Homemade Deer Repellents

Are Homemade Deer Repellents Effective?

Are Homemade Deer Repellents Effective?

Searching the internet for Homemade Deer Repellents returns 43,900 results on Google.  That is a lot of pages to look through to determine which of the thousands of homemade repellents are effective, easy and safe.  In this article we will save you some of the work by providing to you what we think are the best recipes and tips for using them.

Homemade Deer Repellents – The Basics

Is it possible to identify a list of ingredients that are common to many of the effective homemade deer repellents? Yes, we think so and have created a list below of those common ingredients categorized by the reason for their use:

  • To Make the Repellent Sticky
    • Liquid Dish Soap

Liquid soaps such as dish soap make a good base for sprayable our pourable deer repellents.  The viscosity of the soap helps the repellent stick to the leaves of the plants to which it is being applied.

  • To Make the Repellent Stink
    • Eggs
    • Garlic
    • Scented Soap
    • Dairy Products

Deer dislike the strong sulphur smell of rotten eggs.  There is some evidence that the scent is similar to that of decaying animal protein which the deer may associate with a carcass left by a nearby predator.  In general, strong odors like that of garlic and soured dairy products are not well-tolerated by deer and may convince them to find greener pastures.

  • To Scare the Deer
    • Blood Meal
    • Human Hair

The scent of blood, it is believed, is equated by deer to be the leftovers of a predator’s meal.  Because deer are very sensitive to the potential presence of hiding predators they tend to stay clear of an area that displays the evidence of a predator’s activities.  Likewise, deer can be skittish of contact with humans.  The scent of human hair may be enough to convince encroaching deer that the area is not safe for them.  As the pressure for deer to find new food sources grows, their shyness of humans decreases.  Old tricks such as human hair may become less effective in the future.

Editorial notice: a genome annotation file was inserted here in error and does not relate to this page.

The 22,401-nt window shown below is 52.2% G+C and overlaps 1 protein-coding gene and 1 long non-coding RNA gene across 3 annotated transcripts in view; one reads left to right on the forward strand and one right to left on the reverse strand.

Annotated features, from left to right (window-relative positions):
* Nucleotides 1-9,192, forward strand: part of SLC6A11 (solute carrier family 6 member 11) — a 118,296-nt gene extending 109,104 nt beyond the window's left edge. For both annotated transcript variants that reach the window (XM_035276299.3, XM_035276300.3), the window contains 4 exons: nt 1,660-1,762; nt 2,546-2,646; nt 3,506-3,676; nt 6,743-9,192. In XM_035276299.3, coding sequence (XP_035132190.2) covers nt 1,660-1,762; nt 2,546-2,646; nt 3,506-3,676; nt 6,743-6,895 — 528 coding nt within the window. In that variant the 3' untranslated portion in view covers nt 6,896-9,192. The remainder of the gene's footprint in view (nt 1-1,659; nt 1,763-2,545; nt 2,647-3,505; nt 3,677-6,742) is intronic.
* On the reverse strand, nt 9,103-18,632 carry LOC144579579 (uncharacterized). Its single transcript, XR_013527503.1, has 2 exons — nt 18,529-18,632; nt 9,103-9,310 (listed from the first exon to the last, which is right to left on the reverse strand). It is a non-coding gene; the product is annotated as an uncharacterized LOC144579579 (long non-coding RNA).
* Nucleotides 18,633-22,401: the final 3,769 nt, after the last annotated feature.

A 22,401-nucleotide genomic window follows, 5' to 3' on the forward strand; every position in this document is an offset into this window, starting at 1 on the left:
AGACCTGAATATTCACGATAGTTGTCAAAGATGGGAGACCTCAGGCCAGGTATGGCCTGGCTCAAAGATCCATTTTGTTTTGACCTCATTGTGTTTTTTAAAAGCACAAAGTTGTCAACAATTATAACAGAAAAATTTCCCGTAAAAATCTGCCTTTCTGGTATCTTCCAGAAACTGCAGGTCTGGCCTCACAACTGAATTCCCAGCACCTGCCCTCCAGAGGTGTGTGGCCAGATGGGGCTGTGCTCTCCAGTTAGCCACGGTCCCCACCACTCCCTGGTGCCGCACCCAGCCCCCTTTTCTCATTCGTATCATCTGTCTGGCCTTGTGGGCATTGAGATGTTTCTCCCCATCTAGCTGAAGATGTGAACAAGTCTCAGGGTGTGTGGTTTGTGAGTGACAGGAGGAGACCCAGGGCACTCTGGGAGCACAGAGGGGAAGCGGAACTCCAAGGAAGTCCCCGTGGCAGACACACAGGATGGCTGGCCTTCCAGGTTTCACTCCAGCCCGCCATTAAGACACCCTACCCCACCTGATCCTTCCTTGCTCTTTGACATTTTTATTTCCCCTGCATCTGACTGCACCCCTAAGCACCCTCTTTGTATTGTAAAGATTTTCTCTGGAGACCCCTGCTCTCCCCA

• To Make the Repellent Taste Bad
    • Cayenne Pepper

Bad tastes or spicy sensations are not well-tolerated by deer.  Biting into a tasty looking leaf and finding it coated with cayenne will stop a deer from munching further on that particular leaf.  That is not to say that the deer won’t simply move on to the next non-treated plant.

A Simple Homemade Deer Repellent Recipe

  • 1 egg
  • 1 or 2 garlic cloves, crushed to release their scent
  • 1 tablespoon of yogurt or milk
  • 2 cups of warm water
  • Mix ingredients is a gallon jug
  • Apply to plants you wish to protect

Remember to reapply after a rain or every two weeks.  If it is near harvest time, you may wish not to apply the mixture directly to any vegetables you plan to eat.

Simple Way to Enhance Your Homemade Repellent

All natural Deer Repellent Packs are a simple to use and affordable way to enhance the effectiveness of your homemade repellents, or to replace them all-together.  The packs utilize the scent of a deer’s worst enemy to convince them that the area being protected is unsafe due to the presence of a predator.  The packs simply hang on or around your plants or lawn and deliver up to 90 days of protection  To learn more about the packs, visit http://www.deerrepellentpacks.com.

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